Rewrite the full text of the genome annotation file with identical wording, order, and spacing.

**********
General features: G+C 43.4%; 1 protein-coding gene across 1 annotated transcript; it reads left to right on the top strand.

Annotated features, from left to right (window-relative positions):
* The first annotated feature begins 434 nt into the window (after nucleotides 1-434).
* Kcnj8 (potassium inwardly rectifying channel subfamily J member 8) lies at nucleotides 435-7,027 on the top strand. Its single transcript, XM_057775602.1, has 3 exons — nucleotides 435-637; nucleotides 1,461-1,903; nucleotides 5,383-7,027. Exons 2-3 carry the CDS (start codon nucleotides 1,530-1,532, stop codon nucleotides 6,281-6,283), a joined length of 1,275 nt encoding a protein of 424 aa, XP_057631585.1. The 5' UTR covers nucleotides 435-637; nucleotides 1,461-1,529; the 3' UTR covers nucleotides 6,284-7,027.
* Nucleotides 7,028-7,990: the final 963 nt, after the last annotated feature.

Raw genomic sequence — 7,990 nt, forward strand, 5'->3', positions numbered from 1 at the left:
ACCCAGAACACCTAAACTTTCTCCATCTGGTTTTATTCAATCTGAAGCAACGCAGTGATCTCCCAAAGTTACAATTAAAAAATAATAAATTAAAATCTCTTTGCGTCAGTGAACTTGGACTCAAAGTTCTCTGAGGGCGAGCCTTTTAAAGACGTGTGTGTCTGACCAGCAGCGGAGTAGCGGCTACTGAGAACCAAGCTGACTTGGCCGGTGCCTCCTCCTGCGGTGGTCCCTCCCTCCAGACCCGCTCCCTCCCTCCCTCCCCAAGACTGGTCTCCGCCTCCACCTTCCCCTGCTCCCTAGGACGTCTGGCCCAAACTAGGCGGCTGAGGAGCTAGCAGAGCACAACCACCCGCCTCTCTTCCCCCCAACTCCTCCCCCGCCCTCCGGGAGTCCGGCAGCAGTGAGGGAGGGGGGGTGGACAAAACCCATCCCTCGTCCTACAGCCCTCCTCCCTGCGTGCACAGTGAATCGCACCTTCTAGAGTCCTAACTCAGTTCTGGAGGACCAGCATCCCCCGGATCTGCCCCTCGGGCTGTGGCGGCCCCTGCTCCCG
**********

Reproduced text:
General features: G+C 43.4%; 1 protein-coding gene across 1 annotated transcript; it reads left to right on the top strand.

Annotated features, from left to right (window-relative positions):
* The first annotated feature begins 434 nt into the window (after nucleotides 1-434).
* Kcnj8 (potassium inwardly rectifying channel subfamily J member 8) lies at nucleotides 435-7,027 on the top strand. Its single transcript, XM_057775602.1, has 3 exons — nucleotides 435-637; nucleotides 1,461-1,903; nucleotides 5,383-7,027. Exons 2-3 carry the CDS (start codon nucleotides 1,530-1,532, stop codon nucleotides 6,281-6,283), a joined length of 1,275 nt encoding a protein of 424 aa, XP_057631585.1. The 5' UTR covers nucleotides 435-637; nucleotides 1,461-1,529; the 3' UTR covers nucleotides 6,284-7,027.
* Nucleotides 7,028-7,990: the final 963 nt, after the last annotated feature.

Raw genomic sequence — 7,990 nt, forward strand, 5'->3', positions numbered from 1 at the left:
ACCCAGAACACCTAAACTTTCTCCATCTGGTTTTATTCAATCTGAAGCAACGCAGTGATCTCCCAAAGTTACAATTAAAAAATAATAAATTAAAATCTCTTTGCGTCAGTGAACTTGGACTCAAAGTTCTCTGAGGGCGAGCCTTTTAAAGACGTGTGTGTCTGACCAGCAGCGGAGTAGCGGCTACTGAGAACCAAGCTGACTTGGCCGGTGCCTCCTCCTGCGGTGGTCCCTCCCTCCAGACCCGCTCCCTCCCTCCCTCCCCAAGACTGGTCTCCGCCTCCACCTTCCCCTGCTCCCTAGGACGTCTGGCCCAAACTAGGCGGCTGAGGAGCTAGCAGAGCACAACCACCCGCCTCTCTTCCCCCCAACTCCTCCCCCGCCCTCCGGGAGTCCGGCAGCAGTGAGGGAGGGGGGGTGGACAAAACCCATCCCTCGTCCTACAGCCCTCCTCCCTGCGTGCACAGTGAATCGCACCTTCTAGAGTCCTAACTCAGTTCTGGAGGACCAGCATCCCCCGGATCTGCCCCTCGGGCTGTGGCGGCCCCTGCTCCCG